Tisbury voters face big-ticket items

School, roadwork, and other items up for votes on June 12 and 13.

Tisbury School will be the focus of a single-item special town meeting on Sunday, June 13, at 1 pm. The town hopes to complete the rest of its business a day earlier. -Rich Saltzberg

When Tisbury voters convene on Sunday, June 13, at 1 pm on the grounds of the Tisbury School, the only business will be a special town meeting devoted solely to the $55 million Tisbury School renovation and addition project. A little more than $53 million of the Proposition 2½ debt exclusion is devoted to the construction project, while the remainder will pay for temporary classroom space.

The project will be presented to voters by the school building committee, the select board, school committee, and representatives of Tappé, the project architect.

The addition and renovation would cost taxpayers 10 percent more for 30 years, according to finance director Jon Snyder. The owner of residential property valued at $682,300 — Tisbury’s median — would pay an additional $635 annually in property taxes.

While the school is the big-ticket item, it’s far from the only business ahead for Tisbury voters.

The town has also scheduled its annual town meeting and a second special town meeting for Saturday, June 12, at 1 pm on the Tisbury School grounds. The town meeting warrants are online at the town’s website.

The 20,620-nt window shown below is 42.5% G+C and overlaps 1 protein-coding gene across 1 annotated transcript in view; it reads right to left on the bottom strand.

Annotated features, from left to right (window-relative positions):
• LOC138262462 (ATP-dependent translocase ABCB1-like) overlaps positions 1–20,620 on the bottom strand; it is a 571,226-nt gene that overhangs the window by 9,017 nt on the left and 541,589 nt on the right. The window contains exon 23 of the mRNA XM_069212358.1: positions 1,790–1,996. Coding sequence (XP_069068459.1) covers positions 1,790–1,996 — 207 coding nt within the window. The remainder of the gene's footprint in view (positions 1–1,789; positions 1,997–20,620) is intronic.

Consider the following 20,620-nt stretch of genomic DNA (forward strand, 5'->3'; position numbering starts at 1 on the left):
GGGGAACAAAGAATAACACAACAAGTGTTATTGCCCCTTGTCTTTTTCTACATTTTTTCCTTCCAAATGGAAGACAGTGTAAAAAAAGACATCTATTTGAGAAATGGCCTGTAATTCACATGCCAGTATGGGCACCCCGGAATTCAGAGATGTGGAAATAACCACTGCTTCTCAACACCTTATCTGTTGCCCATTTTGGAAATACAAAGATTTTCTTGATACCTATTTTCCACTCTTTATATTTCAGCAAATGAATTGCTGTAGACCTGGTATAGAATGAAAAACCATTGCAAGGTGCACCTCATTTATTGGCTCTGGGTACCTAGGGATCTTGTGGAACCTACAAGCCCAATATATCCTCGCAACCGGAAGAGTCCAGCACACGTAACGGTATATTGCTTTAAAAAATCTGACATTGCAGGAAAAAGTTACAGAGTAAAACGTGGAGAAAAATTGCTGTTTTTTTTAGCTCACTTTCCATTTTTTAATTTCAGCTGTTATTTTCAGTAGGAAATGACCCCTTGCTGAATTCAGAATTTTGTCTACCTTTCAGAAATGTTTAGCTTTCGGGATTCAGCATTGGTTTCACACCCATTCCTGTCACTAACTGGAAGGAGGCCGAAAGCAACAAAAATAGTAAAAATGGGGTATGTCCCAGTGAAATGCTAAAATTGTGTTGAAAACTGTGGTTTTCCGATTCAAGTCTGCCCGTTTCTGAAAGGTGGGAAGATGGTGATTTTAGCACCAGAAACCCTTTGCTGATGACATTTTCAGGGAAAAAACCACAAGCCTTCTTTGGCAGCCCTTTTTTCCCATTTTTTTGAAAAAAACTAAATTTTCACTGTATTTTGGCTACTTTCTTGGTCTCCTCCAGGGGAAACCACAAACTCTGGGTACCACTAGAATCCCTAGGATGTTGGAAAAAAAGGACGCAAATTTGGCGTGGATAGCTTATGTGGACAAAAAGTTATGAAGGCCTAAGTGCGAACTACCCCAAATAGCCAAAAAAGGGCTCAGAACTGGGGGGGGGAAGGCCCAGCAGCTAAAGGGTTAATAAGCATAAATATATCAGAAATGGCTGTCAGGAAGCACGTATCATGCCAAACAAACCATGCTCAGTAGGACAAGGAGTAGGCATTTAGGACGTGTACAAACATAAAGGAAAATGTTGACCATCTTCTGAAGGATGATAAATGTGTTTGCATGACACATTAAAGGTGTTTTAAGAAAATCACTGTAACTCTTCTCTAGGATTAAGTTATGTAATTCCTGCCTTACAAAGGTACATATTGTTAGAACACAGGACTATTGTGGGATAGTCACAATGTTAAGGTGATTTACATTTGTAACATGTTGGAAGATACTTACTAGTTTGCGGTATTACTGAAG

During the special town meeting on June 12, voters will consider 16 warrant articles, including a provision to allow firefighters to work beyond the mandatory retirement age of 65 years. The special legislation is something requested by Fire Chief Greg Leland because of the difficulty recruiting new firefighters, and because some of his employees aren’t ready to hang up their fire gear at 65.

Several zoning bylaw amendments are also up for consideration; one would specify days and times in the noise, illumination, and odors bylaw. The town will also consider the nonbinding article that includes aspirational goals in response to climate change. The goals include reducing fossil-fuel use on the Island by 50 percent by 2030 and 100 percent by 2040, as well increasing the Island’s renewable energy to 100 percent by 2040.

The annual town meeting warrant includes 34 articles, featuring the town operating budget of $30.3 million and other spending plans. Along with the school question, voters will also be asked to approve a $5 million Proposition 2½ debt exclusion to pay for road and drainage work. Voters will have a voice in how to spend the town’s embarkation funds (money from a Steamship Authority surcharge on tickets), as well as more than a dozen projects proposed by the Community Preservation committee, whose funds come from a surcharge on property taxes. One of the items is $200,000 for roof replacement at the Tabernacle in Oak Bluffs.

Harbormaster John Crocker and shellfish constable Danielle Ewart are asking for a natural resources assistant who will be shared between the two departments. The Tisbury select board was lukewarm about the position at first, and then approved it upon further consideration.

Town meeting is also where voters get a say on more than a half-dozen capital purchases, including $120,000 for the library to pay for a new HVAC system.

Voters will also be asked to approve the town’s share of regional costs for Martha’s Vineyard Regional High School, as well as $72,000 for the town’s share of two electric school buses.

According to an order of the board of health, voters will have to wear masks to the meeting.